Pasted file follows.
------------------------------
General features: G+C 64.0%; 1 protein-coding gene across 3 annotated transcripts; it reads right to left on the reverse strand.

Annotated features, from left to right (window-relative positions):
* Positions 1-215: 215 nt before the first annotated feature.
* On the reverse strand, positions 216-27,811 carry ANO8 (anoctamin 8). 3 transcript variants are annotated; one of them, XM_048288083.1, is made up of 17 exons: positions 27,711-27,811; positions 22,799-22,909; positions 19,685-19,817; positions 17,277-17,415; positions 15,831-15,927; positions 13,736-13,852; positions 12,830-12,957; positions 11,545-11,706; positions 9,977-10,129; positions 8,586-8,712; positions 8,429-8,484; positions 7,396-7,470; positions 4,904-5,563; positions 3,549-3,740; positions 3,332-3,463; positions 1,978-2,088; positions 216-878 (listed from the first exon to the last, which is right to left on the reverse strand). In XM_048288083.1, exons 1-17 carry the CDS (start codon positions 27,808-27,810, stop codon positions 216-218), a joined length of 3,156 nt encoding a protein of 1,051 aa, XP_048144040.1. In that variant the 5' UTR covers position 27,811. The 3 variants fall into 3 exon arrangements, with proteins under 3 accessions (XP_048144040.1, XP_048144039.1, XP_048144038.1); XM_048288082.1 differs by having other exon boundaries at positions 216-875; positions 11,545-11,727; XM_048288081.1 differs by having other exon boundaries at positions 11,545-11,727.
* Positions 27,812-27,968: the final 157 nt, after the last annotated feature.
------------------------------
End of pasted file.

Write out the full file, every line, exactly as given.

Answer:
General features: G+C 64.0%; 1 protein-coding gene across 3 annotated transcripts; it reads right to left on the reverse strand.

Annotated features, from left to right (window-relative positions):
* Positions 1-215: 215 nt before the first annotated feature.
* On the reverse strand, positions 216-27,811 carry ANO8 (anoctamin 8). 3 transcript variants are annotated; one of them, XM_048288083.1, is made up of 17 exons: positions 27,711-27,811; positions 22,799-22,909; positions 19,685-19,817; positions 17,277-17,415; positions 15,831-15,927; positions 13,736-13,852; positions 12,830-12,957; positions 11,545-11,706; positions 9,977-10,129; positions 8,586-8,712; positions 8,429-8,484; positions 7,396-7,470; positions 4,904-5,563; positions 3,549-3,740; positions 3,332-3,463; positions 1,978-2,088; positions 216-878 (listed from the first exon to the last, which is right to left on the reverse strand). In XM_048288083.1, exons 1-17 carry the CDS (start codon positions 27,808-27,810, stop codon positions 216-218), a joined length of 3,156 nt encoding a protein of 1,051 aa, XP_048144040.1. In that variant the 5' UTR covers position 27,811. The 3 variants fall into 3 exon arrangements, with proteins under 3 accessions (XP_048144040.1, XP_048144039.1, XP_048144038.1); XM_048288082.1 differs by having other exon boundaries at positions 216-875; positions 11,545-11,727; XM_048288081.1 differs by having other exon boundaries at positions 11,545-11,727.
* Positions 27,812-27,968: the final 157 nt, after the last annotated feature.